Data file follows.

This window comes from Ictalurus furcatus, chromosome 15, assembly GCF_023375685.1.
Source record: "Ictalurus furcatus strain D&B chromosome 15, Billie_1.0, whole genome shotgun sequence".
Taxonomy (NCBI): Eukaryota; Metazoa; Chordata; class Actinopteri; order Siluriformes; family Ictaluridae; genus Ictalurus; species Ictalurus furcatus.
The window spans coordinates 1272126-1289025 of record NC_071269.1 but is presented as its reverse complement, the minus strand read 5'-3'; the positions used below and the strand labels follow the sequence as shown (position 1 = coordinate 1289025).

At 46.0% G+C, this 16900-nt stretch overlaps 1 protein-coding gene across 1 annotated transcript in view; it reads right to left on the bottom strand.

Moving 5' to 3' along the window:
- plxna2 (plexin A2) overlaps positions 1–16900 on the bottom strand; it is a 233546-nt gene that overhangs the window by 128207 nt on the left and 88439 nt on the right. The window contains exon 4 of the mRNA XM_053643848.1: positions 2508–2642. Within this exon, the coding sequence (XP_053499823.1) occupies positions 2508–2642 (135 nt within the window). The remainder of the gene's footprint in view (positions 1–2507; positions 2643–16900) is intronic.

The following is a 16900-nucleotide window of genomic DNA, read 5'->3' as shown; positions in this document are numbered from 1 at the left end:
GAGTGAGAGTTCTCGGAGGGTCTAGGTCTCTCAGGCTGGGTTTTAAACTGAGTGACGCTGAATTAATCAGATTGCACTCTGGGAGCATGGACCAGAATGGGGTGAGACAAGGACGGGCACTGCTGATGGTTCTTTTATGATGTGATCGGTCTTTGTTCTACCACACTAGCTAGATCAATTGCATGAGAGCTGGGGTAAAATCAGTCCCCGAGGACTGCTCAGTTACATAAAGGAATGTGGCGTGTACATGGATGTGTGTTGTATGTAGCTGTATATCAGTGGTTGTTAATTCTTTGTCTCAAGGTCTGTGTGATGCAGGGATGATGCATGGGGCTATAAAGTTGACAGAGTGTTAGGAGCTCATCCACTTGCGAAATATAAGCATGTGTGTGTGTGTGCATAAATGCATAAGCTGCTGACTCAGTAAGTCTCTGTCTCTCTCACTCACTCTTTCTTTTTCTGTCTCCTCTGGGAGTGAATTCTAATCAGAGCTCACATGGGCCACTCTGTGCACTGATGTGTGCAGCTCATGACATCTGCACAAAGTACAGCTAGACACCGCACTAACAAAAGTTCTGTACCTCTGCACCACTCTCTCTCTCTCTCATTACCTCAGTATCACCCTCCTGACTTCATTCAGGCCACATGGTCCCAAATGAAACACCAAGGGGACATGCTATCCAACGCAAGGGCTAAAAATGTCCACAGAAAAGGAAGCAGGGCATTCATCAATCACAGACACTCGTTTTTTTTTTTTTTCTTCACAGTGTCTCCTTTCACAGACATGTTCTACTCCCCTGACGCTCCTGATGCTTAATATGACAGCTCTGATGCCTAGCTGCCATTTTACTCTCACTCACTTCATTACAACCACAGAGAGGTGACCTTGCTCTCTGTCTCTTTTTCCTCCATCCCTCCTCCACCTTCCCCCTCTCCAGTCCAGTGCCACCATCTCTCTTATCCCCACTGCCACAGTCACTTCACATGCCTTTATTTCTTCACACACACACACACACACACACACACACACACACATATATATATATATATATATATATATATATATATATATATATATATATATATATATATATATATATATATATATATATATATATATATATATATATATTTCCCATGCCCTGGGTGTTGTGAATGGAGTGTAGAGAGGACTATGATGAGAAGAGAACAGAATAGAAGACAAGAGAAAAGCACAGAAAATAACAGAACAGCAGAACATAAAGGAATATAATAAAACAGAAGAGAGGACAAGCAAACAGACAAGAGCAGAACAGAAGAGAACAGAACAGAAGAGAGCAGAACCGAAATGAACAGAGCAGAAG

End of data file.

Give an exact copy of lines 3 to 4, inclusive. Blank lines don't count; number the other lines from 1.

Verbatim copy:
Taxonomy (NCBI): Eukaryota; Metazoa; Chordata; class Actinopteri; order Siluriformes; family Ictaluridae; genus Ictalurus; species Ictalurus furcatus.
The window spans coordinates 1272126-1289025 of record NC_071269.1 but is presented as its reverse complement, the minus strand read 5'-3'; the positions used below and the strand labels follow the sequence as shown (position 1 = coordinate 1289025).